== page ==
Designing Tension in Cyberpunk RED
Wanted to share that my upcoming Cyberpunk RED adventures tentatively titled “Bathed in RED” and “One RED Night.” While their stories can be told separately, I wrote them as two distinct parts of a larger narrative.
One of the reasons why I wanted to write for Cyberpunk RED, is because I was keen on exploring narrative tension in Night City as you moved from scene to scene. My approach to introducing that tension is through the introduction of hard choices to shape your story and advance the plot. If you were reading a novel or comic book, those choices would be made by the protagonists. In a game, however, you are the protagonists actively contributing to the narrative fulfilling your own motivations and your group’s goals. Ultimately, it’s not my decision what happens next. It’s yours. My job is to present those gut-wrenching decisions that help you feel vested in the game.
I love presenting difficult choices, because they’re a great way to add depth to your story. To make them emotionally-compelling, I took the project’s guidelines to heart and made these choices personal. Smart technology, cool locations, even corporations aren’t enough of a story hook. They’re just props to interact with and cool set designs. What makes a story personal, are the characters you interact with during the game. In Cyberpunk RED, there are compelling challenges like that computer virus designed to wipe out your data. What I consider is who designed that virus and why they’re targeting you. Same thing with corporations, too. After all, a “greedy conglomerate” isn’t as interesting as a CEO who decides to cut your salary to give themselves a bigger bonus.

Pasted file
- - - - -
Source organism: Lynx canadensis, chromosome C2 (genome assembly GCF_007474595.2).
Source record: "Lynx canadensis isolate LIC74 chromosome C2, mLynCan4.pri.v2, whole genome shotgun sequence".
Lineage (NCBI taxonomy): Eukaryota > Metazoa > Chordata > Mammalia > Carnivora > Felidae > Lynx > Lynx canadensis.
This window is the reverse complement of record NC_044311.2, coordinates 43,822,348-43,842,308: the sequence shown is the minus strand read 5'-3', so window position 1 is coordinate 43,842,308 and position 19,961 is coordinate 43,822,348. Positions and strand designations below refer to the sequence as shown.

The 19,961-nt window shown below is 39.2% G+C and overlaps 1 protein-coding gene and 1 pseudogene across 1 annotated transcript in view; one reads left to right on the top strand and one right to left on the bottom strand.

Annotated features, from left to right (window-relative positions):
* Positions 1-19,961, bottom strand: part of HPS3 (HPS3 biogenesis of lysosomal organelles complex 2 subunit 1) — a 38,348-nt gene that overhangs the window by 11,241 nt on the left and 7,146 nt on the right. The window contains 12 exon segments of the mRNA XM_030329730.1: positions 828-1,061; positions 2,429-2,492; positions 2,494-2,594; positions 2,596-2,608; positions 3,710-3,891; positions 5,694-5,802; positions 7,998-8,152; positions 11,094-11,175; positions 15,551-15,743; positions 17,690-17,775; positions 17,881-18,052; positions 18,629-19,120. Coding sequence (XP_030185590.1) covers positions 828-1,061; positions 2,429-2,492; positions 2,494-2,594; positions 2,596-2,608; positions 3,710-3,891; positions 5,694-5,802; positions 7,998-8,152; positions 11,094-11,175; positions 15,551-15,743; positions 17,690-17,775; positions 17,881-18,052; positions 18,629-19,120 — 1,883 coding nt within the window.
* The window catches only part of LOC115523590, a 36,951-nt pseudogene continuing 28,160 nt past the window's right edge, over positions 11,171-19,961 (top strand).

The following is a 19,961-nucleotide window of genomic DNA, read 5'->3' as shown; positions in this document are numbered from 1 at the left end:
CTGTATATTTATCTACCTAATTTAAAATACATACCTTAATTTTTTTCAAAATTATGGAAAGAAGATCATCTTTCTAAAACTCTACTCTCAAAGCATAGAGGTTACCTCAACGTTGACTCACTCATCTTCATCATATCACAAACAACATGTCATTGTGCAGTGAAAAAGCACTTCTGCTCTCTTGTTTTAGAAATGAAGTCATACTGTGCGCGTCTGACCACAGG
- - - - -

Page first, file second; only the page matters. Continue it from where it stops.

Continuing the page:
Characters also give you ways to interact with the story, learn more about the setting, and provide clues. That said, I didn’t design them according to their plot delivery function, because that wasn’t interesting enough to me. Instead, I priortized “who” they were and “where” they were from before I worried about the plot. This approach allowed me to revel in what I enjoy writing—worldbuilding and characterization—even though I had some rules already in mind.
Though I had the basic idea for a mystery plot in the outline phase, I didn’t figure out the specifics right away. My breakthrough happened after I finished my first draft of both adventures. Oh, I remember that eureka moment very, very clearly—and not only because I had a wonderful Ah-hah! feeling. I was having so much fun writing in Night City, every character and cinematic scene I imagined flowed together as if I was watching a movie. I could even imagine this exact plot in a video game. That visualization is the moment I knew this story was cohesive and filled with jaw-dropping moments.
I’m extremely lucky to write for Cyberpunk RED, because the project allowed me to explore new-and-existing aspects of Night City and its people. That said, this two-part story scales more toward cyberpunk thriller with horror elements than a straight-up adventure.
If you’re keen on learning more about game design so you can write your own adventures, I encourage you to sign up for my upcoming class.
Thank you for listening!